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Coaching History : Welcome to The Coaching Commons

Coaching History : Welcome to The Coaching Commons | Mindful Leadership | Scoop.it

http://coachingcommons.org/category/coaching-history/

Lynne Constantine-Johns's insight:

Leadership, to me, has always been about coaching and mentoring. That isn't to say that leaders don't have to make decisions, have vision, etc. but if you build a great team, as a leader, you don't have to do the difficult, complex things solo.  More than ever research and literature show that what employees really want is to be heard, appreciated and recognized for their individual and group contributions, yet daily tasks get in the way of these things and giving proper kudos easily falls to the bottom of the list.  Some of the greatest leaders share practices such as 'thank your team everyday for the work they do'  and 'recognize achievements swiftly."   These things are just about patting someone on the back, they are positive reinforcement; they are an investment that your employee will continue to do the type of work that you've lauded them for doing.

 

  The Coaching Commons site is like having all the great leaders in one room.  Check it out--I hope that you find it useful.

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Want to Become the Most Interesting Person Around? Start With These 7 Steps.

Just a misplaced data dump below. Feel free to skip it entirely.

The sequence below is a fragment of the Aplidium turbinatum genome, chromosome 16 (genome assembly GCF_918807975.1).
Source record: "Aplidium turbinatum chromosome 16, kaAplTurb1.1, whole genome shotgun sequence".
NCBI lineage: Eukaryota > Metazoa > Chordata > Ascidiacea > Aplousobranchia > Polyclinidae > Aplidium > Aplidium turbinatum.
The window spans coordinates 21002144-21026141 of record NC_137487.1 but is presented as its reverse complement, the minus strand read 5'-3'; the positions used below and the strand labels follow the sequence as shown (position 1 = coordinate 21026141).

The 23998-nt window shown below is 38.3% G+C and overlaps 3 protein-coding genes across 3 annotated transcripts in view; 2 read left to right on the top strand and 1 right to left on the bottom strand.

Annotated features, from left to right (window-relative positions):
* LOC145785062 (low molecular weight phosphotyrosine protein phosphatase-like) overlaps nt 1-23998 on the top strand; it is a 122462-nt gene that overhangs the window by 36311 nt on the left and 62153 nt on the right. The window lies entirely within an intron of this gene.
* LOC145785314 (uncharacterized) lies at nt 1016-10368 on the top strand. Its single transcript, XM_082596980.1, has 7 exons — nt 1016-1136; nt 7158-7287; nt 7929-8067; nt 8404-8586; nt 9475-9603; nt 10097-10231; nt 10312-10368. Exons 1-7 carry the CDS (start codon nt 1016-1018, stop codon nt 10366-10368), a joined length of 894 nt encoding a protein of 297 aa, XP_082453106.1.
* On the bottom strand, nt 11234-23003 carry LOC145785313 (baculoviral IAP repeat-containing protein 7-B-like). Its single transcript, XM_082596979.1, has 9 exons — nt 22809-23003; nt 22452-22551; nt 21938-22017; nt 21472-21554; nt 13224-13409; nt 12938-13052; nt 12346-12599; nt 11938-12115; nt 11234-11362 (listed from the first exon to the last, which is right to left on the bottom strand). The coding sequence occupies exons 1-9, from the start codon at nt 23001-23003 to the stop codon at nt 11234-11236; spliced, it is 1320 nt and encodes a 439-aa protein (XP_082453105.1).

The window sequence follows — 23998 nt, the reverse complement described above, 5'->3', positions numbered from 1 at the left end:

Want to Become the Most Interesting Person Around? Start With These 7 Steps. | Mindful Leadership | Scoop.it
Not only are interesting people more liked, they are more successful.
Lynne Constantine-Johns's insight:

What's fascinating about this list is that it centers on connections--good leadership is about authentic connections.  What's even more interesting is that we are finally stating to getting it! 

" I'm not always a leader, but when I am, I buy everyone a Dos Equis and listen as people tell their stories, share perspectives, and show the courage to be themselves and speak their truth.  And I, as the leader, listen.."   :-)

 

What do you think?

Thanks Entrepreneur for the Scoop!

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Picking the right supervisor...

Picking the right supervisor... | Mindful Leadership | Scoop.it

You can't pick your supervisor, but you can choose whether or not you will work with her or him. 

Lynne Constantine-Johns's insight:

It is natural to get caught up in pursuing the 'perfect' job, and you are most vulnerable when it is in reach.  Have you every gone into a job  ignoring that little voice that is telling you that your supervisor may not be the greatest fit, even if the job is?  Don't ignore that gut feeling--a perfect job, at least in most cases, doesn't exist.  The quality of any job will increase or decrease in direct correlation to your supervisor's leadership style.   Respect is the baseline--without it, you will spend most of your work life miserable.  But what else is important to you?  During the interview is the perfect time to put your possible supervisor in the hot seat and ask them  questions about their ideas about their leadership style, as well as what they feel makes a an effective work environment.  Watch for some tell-tale signs that your leader-to-be may not be the right fit for you.  If the job is awesome, but your boss is not....well, chances are the job isn't going to be nearly as awesome as it might be.  

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Tweet from @micheleblersch

Tweet from @micheleblersch | Mindful Leadership | Scoop.it
You don't have to hold a position or a title in order to be a leader. #Leadership #success http://t.co/weEUa71p8X
Lynne Constantine-Johns's insight:

What if we all embodied a spirit of leadership, regardless of position?